It’s Mardi Gras season on the bayou, which means parades, pageantry, and gumbo galore. But when a flood upends life in the tiny town of Pelican, Louisiana—and deposits a body of a stranger behind the Crozat Plantation B&B—the celebration takes a decidedly dark turn. The citizens of Pelican are ready to laissez les bon temps rouler—but there’s beaucoup bad blood on hand this Mardi Gras.
Full of atmospheric details about the unique Mardi Gras customs of Louisiana’s small towns, Mardi Gras Murder is a fun and fast-paced cozy that kept me turning the pages. Ellen Byron’s screenwriting background shows in the book’s peppy pacing and well-crafted dialogue. What I really appreciate about the Cajun Country Mysteries is the way lighthearted mystery is enriched with fascinating and often little-known historical and cultural context.
Interview with Magnolia “Maggie” Crozat
Maggie, welcome to Island Confidential! I’ve been following your adventures from the start, but would you mind telling our readers a little bit about yourself?
I’ve always been the town rebel in some ways – bucking against my family’s genealogic pedigree, pursuing an art career – and in keeping with that, I always refused to compete in the local Miss Pelican Mardi Gras Gumbo Queen contest. My parents were totally okay with this, never forcing me into it even though many past Crozats and Doucet women have worn the sash. Well, this year, much as I didn’t want to, I had to serve as a judge, replacing my grandmere when she fell ill. And confession time: I fell in love with the crown, which features the image of a gumbo pot made entirely out of different-colored crystals. Don’t tell anyone, but for a moment I was sad that I never had the chance to wear it!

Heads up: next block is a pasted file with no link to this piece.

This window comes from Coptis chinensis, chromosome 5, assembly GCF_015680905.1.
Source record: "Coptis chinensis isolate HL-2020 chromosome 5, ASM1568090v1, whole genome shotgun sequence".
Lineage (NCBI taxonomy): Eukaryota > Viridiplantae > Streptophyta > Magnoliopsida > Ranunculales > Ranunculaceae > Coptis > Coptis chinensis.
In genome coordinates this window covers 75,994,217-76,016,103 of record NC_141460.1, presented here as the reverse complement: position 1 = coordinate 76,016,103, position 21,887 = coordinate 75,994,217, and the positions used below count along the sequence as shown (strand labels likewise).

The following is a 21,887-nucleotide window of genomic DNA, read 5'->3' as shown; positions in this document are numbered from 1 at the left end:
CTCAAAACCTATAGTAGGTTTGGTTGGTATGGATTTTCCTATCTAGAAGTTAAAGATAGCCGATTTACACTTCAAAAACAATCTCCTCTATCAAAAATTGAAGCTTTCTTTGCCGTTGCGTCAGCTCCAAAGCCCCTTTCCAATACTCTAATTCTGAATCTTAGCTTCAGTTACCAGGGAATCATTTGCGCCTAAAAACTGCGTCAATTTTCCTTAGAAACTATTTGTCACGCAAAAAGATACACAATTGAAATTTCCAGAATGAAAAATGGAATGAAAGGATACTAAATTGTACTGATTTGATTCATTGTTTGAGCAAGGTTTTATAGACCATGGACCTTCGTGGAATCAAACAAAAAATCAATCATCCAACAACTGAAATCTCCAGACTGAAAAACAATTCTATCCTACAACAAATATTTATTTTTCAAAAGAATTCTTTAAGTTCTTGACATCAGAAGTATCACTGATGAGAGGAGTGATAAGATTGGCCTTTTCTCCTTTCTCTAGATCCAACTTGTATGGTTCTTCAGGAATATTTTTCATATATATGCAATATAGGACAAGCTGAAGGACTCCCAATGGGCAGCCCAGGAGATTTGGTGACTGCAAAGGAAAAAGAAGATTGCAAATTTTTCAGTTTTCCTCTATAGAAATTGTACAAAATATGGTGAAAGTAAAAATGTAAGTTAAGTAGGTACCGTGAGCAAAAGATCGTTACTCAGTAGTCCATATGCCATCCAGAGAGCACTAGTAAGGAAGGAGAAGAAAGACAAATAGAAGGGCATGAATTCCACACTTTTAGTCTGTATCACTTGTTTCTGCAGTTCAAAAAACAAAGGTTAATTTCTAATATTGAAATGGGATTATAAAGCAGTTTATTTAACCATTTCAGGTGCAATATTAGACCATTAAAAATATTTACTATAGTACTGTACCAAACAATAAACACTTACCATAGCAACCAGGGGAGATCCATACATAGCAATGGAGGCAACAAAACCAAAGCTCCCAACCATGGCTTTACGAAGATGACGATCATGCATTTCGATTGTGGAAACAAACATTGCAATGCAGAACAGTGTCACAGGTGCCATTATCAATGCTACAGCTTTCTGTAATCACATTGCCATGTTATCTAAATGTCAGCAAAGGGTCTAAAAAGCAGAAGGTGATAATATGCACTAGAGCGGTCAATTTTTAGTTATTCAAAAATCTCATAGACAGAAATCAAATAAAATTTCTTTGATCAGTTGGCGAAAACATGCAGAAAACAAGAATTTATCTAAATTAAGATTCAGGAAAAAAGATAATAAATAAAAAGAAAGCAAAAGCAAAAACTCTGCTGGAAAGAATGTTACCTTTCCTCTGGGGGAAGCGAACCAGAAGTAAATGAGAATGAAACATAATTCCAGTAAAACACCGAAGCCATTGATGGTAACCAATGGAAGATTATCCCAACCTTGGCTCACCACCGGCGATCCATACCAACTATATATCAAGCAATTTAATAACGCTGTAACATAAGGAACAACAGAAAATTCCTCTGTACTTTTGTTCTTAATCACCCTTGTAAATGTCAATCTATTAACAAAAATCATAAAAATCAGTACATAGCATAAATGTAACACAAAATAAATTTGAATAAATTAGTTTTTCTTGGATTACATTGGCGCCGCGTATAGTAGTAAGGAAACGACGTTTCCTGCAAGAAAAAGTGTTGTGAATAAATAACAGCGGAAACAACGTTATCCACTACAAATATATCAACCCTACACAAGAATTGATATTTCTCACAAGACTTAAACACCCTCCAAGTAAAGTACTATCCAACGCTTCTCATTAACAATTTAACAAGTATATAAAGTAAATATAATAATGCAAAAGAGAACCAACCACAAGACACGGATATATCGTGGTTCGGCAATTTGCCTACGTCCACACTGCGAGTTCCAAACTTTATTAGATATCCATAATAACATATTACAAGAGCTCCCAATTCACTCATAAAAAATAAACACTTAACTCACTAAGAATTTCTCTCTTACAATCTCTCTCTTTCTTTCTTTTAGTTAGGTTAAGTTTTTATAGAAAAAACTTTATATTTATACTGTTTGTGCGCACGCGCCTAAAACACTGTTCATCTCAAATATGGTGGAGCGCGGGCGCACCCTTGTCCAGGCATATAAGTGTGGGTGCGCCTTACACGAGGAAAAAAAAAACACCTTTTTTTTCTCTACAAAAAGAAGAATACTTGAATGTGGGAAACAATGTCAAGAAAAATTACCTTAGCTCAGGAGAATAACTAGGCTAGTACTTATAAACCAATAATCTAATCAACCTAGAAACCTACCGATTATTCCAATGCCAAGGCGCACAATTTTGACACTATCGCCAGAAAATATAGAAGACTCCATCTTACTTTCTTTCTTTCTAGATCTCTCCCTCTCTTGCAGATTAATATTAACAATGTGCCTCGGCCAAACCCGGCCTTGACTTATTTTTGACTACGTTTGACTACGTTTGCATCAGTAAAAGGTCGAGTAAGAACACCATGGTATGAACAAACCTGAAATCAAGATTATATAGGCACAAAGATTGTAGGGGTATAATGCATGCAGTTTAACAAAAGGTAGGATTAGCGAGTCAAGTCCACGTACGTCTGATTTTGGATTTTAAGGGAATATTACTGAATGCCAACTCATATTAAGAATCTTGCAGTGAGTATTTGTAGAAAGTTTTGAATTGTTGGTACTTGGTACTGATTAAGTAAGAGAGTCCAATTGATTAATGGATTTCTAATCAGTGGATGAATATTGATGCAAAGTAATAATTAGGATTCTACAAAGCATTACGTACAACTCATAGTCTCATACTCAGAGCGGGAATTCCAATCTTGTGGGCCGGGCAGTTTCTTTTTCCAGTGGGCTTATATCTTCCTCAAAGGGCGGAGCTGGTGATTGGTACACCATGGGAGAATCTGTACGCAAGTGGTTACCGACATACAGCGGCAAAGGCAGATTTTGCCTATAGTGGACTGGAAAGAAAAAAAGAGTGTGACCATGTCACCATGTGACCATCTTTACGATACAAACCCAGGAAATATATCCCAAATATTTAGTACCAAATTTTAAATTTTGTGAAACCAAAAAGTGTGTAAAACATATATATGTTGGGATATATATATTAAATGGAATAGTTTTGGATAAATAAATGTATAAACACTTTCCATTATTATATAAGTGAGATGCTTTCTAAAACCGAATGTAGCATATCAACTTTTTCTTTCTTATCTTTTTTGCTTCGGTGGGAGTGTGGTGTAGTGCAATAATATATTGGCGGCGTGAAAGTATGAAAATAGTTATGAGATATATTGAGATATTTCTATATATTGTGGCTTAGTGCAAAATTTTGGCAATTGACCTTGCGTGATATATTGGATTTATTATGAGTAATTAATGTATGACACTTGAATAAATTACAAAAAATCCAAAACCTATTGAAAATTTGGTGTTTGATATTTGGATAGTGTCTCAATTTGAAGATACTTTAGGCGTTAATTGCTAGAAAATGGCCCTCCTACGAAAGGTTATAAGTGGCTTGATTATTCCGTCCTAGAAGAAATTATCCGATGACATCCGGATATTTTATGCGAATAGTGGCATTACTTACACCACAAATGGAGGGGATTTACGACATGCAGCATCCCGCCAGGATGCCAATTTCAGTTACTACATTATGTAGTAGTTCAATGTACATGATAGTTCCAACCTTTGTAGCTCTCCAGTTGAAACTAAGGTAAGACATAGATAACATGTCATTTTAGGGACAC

Who are your favorite characters in Mardi Gras Murder?
My parents and my boyfriend, of course. But I have a very special relationship with my grandmere. She’s so smart and slyly funny. I have to say, I think she’s my best friend.
Every good story has a conflict. Is there anyone you don’t get on so well with?
Oh, that’s easy – Vanessa Fleer. She drives me nuts! She can be so totally clueless and say exactly the wrong thing without knowing or caring. She considers us besties, which can be super awkward. Honestly, I do like her – but in very small doses.
Just between you and me: What do you really think of your author?
She’s the most brilliant writer since Emily Bronte. Sorry – she told me if I don’t say that, she’ll fire me and make Vanessa the protagonist of the series.
Ouch! So barring any major personnel changes, what’s next for you?
Oh, a lot! In the spring, there’s the first annual Cajun Country Live! festival, where a prodigal daughter returns as a pop diva who won an American Idol type contest and is just a total… not great person. And in the fall, all the local B and Bs are going to be doing a joint package revolving around Halloween. Not to give too much away, but people will be murdered at both events. So… good times!
About The Author
Body on the Bayou, the second in Ellen’s Cajun Country Mystery series, won the Left Coast Crime Lefty Award for Best Humorous Mystery, and was nominated for a Best Contemporary Novel Agatha Award. Her debut book in the series, Plantation Shudders, made the USA Today Bestsellers list, and was nominated for Agatha, Lefty, and Daphne awards. Ellen is also a recipient of a William F. Deeck-Malice Domestic Grant from the Malice Domestic Convention. Her TV credits include Wings, Fairly OddParents, Still Standing, and Just Shoot Me, as well as network and cable pilots. As a journalist, she’s written over 200 magazine articles for national publications. Her plays, published by Dramatists Play Service, include the popular Graceland and Asleep on the Wind. She also worked as a cater-waiter for the legendary Martha Stewart, a credit she never tires of sharing.